Semper Paratus is the motto of the US Coast Guard and means Always Prepared. In many ways this should be the motto of everyone who reads this blog. Becoming a prepared individual means thinking outside the box and utilizing all things around you on a daily basis. Last season on Brooklyn Nine Nine we were waiting for a meeting to start and chatting with a colleague of mine and our tactical advisor. My colleague asked our tech advisor “what’s the best survival knife?” Without missing a beat our tech advisor said “the one in your pocket.” I laughed in total agreement.
I’ve been thinking about that statement for quite a while and have been evaluating the things I carry in my EDC and what’s in my 72 Hour Bag. I know some guys who pack 50 pounds of gear into their 72 Hour Bag, they are prepared for every situation. While this isn’t a bad thing I think preparing for a disaster can lead to the Wile E. Coyote syndrome. Everything seems to be going along just fine, then all of a sudden you’re spinning your wheels 1,000′ up over the edge of a cliff.
Sometimes it’s better to stick to the basics. Of the eight I often talk about, four are of vital importance: Fire, Water, Shelter, Food. Once those basics are covered utilize your surroundings for any needs you may have further than that. Going backpacking for an extended period of time can show you just how little you actually need to live. Having experiences where you actually have to put your self to the test allows you to refine your kit.
Another important factor in designing and refining your 72 Hour Bag is knowing the environment you will have to survive in. For me it is Urban Los Angeles. I know the climate, the terrain and the most likely types of disasters. You have to ask yourself as a hedge what are the most likely factors I will have to deal with? Should your pack be laden with 25 pounds of gear you most likely will never have to use? Can you figure out work arounds to these items you exclude from your kit? If you are in an urban environment will the likelihood be that some of these items will be redly available to a skillful person? Or in fact do you really NEED them?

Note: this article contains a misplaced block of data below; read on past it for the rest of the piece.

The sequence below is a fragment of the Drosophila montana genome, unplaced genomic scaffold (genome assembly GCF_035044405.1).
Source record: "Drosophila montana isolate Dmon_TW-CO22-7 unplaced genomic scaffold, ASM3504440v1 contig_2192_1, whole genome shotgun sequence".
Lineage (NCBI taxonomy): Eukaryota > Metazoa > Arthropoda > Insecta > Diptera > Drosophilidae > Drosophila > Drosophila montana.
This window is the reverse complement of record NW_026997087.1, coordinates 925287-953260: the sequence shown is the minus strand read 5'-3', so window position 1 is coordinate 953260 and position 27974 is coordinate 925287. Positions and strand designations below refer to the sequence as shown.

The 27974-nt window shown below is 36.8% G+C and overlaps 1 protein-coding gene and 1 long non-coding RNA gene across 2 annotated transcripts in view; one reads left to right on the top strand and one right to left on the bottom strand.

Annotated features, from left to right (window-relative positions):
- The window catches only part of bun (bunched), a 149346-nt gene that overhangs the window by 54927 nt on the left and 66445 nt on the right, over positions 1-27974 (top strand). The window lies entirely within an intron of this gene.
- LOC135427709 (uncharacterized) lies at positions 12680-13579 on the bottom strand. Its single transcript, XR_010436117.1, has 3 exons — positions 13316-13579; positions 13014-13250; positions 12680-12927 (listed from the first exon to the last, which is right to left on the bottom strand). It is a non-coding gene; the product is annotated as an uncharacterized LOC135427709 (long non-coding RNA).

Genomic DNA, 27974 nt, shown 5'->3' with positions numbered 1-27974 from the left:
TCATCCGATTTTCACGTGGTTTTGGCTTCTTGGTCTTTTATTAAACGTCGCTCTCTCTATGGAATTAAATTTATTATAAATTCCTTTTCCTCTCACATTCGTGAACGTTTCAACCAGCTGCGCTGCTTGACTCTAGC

During hurricane Katrina the Coast Guard, because of the slow response from the government, went ahead and performed rescue operations with out orders to do so. Technically this meant the pilots and rescuers were violating the chain of command. But the Coast Guard has always worked on a philosophy of act now and ask for permission later. What this means is they are skirting the law a little. Lesson learned? Well sometimes in a time of crisis we may have to bend the laws a little for survival. What that means to you is an ethical question that only you can answer for yourself, but perhaps some items you may need to survive can be acquired on the go instead of carrying a full 50 pound ruck. Look for substitutions in everyday life which may be plentiful and easily attained in a time of crisis.
I know this flies in the face of what most people think of as Semper Paratus, but indeed an argument can be made for being light, fast & stealthy in a time of crisis. I have always written about classifying your gear into systems and this should be the foundation where you evaluate what your real needs are. Only you can put together your own 72 Hour Bag – every bag is different. Everyone’s needs are diverse. But the basics are the basics: Water, Food, Shelter, Fire. They never change and having the components to fulfill those needs will in the end make you Semper Paratus.